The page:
Fall

Butternut Squash + Bacon = Fall's Favorite Riff on Macaroni & Cheese

Martha Stewart's classic mac and cheese gets an autumnal upgrade.

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November  6, 2019
Photo by James Ransom

We've partnered with Hood®, makers of great-tasting, high-quality cream made from real Hood Milk, to share the cozy, fall-ready dish we're making for every holiday get-together: a butternut squash and bacon macaroni and cheese that gets its creaminess from—you guessed it—Hood Cream!


Macaroni and cheese has—and always will be—my favorite food, my last meal, my desert island dish. It should come as no surprise why, since it combines my two life-long joys: pasta and cheese.

I first got hooked on Easy Mac (admittedly, I still love it) and ate my way through various macaroni and cheeses throughout the years, but in 2013 I landed on my holy grail recipe from Martha Stewart.

I turn to it often, at least once a month, and even more so during the holidays when I find myself needing to bring a dish to this dinner party or that potluck. But it's also the time when I find myself tinkering with the formula—not because it isn't already perfect (which it is), but because it's a blank slate that invites creativity.

During the fall, my go-to riff doesn't take more than a few simple additions: crispy bacon, butternut squash, and a little heavy creamy to bulk up the béchamel (a "white sauce" typically made from roux and milk) and give the whole thing an extra level of lusciousness.

You could just roast the butternut squash in the oven (or use leftovers from another recipe), but why not cook it in bacon fat? Crisp up the bacon first in a heavy-bottomed skillet, set it aside, and let the squash get fork-tender over medium to medium-low heat in the same pan. And if you want to keep the whole thing vegetarian, you could sub in Brussels sprouts for the bacon and sauté it all in nutty browned butter.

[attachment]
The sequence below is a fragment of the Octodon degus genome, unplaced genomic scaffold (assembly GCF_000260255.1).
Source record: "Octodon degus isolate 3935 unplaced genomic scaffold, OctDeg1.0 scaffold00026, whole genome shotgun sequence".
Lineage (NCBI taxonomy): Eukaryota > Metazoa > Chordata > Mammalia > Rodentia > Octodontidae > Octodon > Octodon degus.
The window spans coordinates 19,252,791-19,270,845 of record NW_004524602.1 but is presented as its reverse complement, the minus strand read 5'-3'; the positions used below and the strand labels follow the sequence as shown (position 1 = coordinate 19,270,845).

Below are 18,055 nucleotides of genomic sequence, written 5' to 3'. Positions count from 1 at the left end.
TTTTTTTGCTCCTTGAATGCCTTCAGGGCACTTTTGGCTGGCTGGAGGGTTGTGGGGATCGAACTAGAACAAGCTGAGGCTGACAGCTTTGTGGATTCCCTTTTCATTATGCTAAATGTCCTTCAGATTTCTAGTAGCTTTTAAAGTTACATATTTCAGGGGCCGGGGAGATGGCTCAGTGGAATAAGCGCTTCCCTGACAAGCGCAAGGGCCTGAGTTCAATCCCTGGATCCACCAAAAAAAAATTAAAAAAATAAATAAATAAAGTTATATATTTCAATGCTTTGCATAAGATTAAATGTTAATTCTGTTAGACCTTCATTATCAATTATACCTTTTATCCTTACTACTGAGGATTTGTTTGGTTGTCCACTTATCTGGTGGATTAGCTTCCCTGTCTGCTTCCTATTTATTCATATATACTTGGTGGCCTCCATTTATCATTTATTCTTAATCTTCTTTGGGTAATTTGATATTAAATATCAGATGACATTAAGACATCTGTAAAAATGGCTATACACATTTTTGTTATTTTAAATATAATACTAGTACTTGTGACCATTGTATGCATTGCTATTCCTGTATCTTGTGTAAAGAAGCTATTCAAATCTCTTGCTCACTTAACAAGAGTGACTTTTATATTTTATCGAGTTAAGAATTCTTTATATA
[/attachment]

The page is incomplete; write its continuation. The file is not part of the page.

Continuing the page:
For the cheese sauce, I tweaked the ratio a bit to include 1 cup of heavy cream and 3 1/2 cups of whole milk; the heavy cream makes the sauce extra velvety, plus the mixture takes less time to thicken than if it were just milk.

I used sharp yellow cheddar and Gruyère cheese here, but I highly recommend that you experiment with blends of your favorite cheeses, like white cheddar, Gouda, Monterey Jack, fontina, goat cheese, really anything that'll get nice and creamy-melty. When it comes to macaroni and cheese, the possibilities are endless.

What's your favorite way to make macaroni and cheese? Tell us in the comments below!

We've partnered with Hood® to share our go-to fall recipes, like this macaroni and cheese that gets a boost of seasonal flavor from butternut squash and bacon, and its next-level creaminess from heavy cream. This crowd-friendly dish is our go-to for holiday dinner parties, cozy weekend cooking projects, or just when we're craving something extra comforting.

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Erin Alexander is the Assistant Editor of Partner Content at Food52, covering pop culture, travel, foods of the internet, and all things #sponsored. Formerly at Men’s Journal, Men’s Fitness, Us Weekly, and Hearst, she currently lives in New York City.

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